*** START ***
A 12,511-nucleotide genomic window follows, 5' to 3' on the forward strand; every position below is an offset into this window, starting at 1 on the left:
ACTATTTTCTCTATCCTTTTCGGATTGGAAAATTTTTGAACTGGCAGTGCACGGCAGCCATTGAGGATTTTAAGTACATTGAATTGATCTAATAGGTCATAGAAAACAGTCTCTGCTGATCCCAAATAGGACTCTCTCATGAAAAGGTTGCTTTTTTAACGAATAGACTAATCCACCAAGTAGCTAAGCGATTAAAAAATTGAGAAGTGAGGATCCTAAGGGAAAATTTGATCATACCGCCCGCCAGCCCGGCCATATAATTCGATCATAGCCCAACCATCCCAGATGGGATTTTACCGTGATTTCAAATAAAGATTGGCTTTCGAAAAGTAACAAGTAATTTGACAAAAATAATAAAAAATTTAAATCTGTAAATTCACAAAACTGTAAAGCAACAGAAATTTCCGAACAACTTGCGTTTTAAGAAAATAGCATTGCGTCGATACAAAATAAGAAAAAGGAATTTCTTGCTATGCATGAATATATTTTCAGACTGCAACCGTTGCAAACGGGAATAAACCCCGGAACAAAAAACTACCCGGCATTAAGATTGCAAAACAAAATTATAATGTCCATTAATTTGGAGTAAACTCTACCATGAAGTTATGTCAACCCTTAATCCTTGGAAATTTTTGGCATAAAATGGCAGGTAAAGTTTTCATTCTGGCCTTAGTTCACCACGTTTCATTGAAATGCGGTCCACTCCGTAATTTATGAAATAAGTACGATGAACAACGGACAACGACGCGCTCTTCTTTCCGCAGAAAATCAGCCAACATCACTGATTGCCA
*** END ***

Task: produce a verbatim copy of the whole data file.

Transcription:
A 12,511-nucleotide genomic window follows, 5' to 3' on the forward strand; every position below is an offset into this window, starting at 1 on the left:
ACTATTTTCTCTATCCTTTTCGGATTGGAAAATTTTTGAACTGGCAGTGCACGGCAGCCATTGAGGATTTTAAGTACATTGAATTGATCTAATAGGTCATAGAAAACAGTCTCTGCTGATCCCAAATAGGACTCTCTCATGAAAAGGTTGCTTTTTTAACGAATAGACTAATCCACCAAGTAGCTAAGCGATTAAAAAATTGAGAAGTGAGGATCCTAAGGGAAAATTTGATCATACCGCCCGCCAGCCCGGCCATATAATTCGATCATAGCCCAACCATCCCAGATGGGATTTTACCGTGATTTCAAATAAAGATTGGCTTTCGAAAAGTAACAAGTAATTTGACAAAAATAATAAAAAATTTAAATCTGTAAATTCACAAAACTGTAAAGCAACAGAAATTTCCGAACAACTTGCGTTTTAAGAAAATAGCATTGCGTCGATACAAAATAAGAAAAAGGAATTTCTTGCTATGCATGAATATATTTTCAGACTGCAACCGTTGCAAACGGGAATAAACCCCGGAACAAAAAACTACCCGGCATTAAGATTGCAAAACAAAATTATAATGTCCATTAATTTGGAGTAAACTCTACCATGAAGTTATGTCAACCCTTAATCCTTGGAAATTTTTGGCATAAAATGGCAGGTAAAGTTTTCATTCTGGCCTTAGTTCACCACGTTTCATTGAAATGCGGTCCACTCCGTAATTTATGAAATAAGTACGATGAACAACGGACAACGACGCGCTCTTCTTTCCGCAGAAAATCAGCCAACATCACTGATTGCCA